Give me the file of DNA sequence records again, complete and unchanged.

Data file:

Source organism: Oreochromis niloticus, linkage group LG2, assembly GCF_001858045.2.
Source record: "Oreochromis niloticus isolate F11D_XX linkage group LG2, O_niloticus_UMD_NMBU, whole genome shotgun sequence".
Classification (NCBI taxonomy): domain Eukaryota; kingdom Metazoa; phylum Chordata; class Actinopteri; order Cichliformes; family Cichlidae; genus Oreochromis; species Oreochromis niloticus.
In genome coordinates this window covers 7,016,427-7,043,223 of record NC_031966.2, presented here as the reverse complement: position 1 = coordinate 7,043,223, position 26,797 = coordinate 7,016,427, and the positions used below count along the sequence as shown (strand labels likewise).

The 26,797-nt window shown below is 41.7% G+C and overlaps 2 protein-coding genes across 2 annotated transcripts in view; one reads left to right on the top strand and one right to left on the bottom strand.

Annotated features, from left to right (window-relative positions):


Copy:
Source organism: Oreochromis niloticus, linkage group LG2, assembly GCF_001858045.2.
Source record: "Oreochromis niloticus isolate F11D_XX linkage group LG2, O_niloticus_UMD_NMBU, whole genome shotgun sequence".
Classification (NCBI taxonomy): domain Eukaryota; kingdom Metazoa; phylum Chordata; class Actinopteri; order Cichliformes; family Cichlidae; genus Oreochromis; species Oreochromis niloticus.
In genome coordinates this window covers 7,016,427-7,043,223 of record NC_031966.2, presented here as the reverse complement: position 1 = coordinate 7,043,223, position 26,797 = coordinate 7,016,427, and the positions used below count along the sequence as shown (strand labels likewise).

The 26,797-nt window shown below is 41.7% G+C and overlaps 2 protein-coding genes across 2 annotated transcripts in view; one reads left to right on the top strand and one right to left on the bottom strand.

Annotated features, from left to right (window-relative positions):